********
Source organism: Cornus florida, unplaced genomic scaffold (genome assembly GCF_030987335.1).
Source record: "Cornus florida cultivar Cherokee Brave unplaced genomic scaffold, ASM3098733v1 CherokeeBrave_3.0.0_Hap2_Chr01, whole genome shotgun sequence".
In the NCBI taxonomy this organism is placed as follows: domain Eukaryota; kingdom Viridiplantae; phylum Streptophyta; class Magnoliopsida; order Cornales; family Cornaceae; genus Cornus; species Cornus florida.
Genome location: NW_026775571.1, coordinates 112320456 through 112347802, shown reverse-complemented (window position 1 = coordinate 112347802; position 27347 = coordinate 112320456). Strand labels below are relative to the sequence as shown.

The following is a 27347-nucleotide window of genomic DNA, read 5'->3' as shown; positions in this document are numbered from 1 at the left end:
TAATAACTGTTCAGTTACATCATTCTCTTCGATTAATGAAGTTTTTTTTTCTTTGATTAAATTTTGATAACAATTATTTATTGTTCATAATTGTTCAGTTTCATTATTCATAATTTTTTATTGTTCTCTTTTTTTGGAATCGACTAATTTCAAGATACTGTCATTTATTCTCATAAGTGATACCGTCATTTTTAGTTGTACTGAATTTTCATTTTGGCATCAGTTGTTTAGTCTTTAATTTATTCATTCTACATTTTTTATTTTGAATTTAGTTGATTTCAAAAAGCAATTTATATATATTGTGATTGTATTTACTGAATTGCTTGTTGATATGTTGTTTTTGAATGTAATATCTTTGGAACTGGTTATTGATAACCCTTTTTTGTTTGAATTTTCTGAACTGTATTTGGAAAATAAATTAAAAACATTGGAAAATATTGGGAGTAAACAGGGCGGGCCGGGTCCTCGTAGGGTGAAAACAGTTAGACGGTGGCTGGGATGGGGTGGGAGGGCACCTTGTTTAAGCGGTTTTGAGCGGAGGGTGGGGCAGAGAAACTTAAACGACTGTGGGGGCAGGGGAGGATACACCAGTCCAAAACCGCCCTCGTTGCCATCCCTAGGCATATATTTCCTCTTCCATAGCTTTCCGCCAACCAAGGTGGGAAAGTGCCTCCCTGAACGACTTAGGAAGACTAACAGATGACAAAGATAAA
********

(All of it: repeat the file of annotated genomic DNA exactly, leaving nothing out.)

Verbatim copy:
Source organism: Cornus florida, unplaced genomic scaffold (genome assembly GCF_030987335.1).
Source record: "Cornus florida cultivar Cherokee Brave unplaced genomic scaffold, ASM3098733v1 CherokeeBrave_3.0.0_Hap2_Chr01, whole genome shotgun sequence".
In the NCBI taxonomy this organism is placed as follows: domain Eukaryota; kingdom Viridiplantae; phylum Streptophyta; class Magnoliopsida; order Cornales; family Cornaceae; genus Cornus; species Cornus florida.
Genome location: NW_026775571.1, coordinates 112320456 through 112347802, shown reverse-complemented (window position 1 = coordinate 112347802; position 27347 = coordinate 112320456). Strand labels below are relative to the sequence as shown.

The following is a 27347-nucleotide window of genomic DNA, read 5'->3' as shown; positions in this document are numbered from 1 at the left end:
TAATAACTGTTCAGTTACATCATTCTCTTCGATTAATGAAGTTTTTTTTTCTTTGATTAAATTTTGATAACAATTATTTATTGTTCATAATTGTTCAGTTTCATTATTCATAATTTTTTATTGTTCTCTTTTTTTGGAATCGACTAATTTCAAGATACTGTCATTTATTCTCATAAGTGATACCGTCATTTTTAGTTGTACTGAATTTTCATTTTGGCATCAGTTGTTTAGTCTTTAATTTATTCATTCTACATTTTTTATTTTGAATTTAGTTGATTTCAAAAAGCAATTTATATATATTGTGATTGTATTTACTGAATTGCTTGTTGATATGTTGTTTTTGAATGTAATATCTTTGGAACTGGTTATTGATAACCCTTTTTTGTTTGAATTTTCTGAACTGTATTTGGAAAATAAATTAAAAACATTGGAAAATATTGGGAGTAAACAGGGCGGGCCGGGTCCTCGTAGGGTGAAAACAGTTAGACGGTGGCTGGGATGGGGTGGGAGGGCACCTTGTTTAAGCGGTTTTGAGCGGAGGGTGGGGCAGAGAAACTTAAACGACTGTGGGGGCAGGGGAGGATACACCAGTCCAAAACCGCCCTCGTTGCCATCCCTAGGCATATATTTCCTCTTCCATAGCTTTCCGCCAACCAAGGTGGGAAAGTGCCTCCCTGAACGACTTAGGAAGACTAACAGATGACAAAGATAAA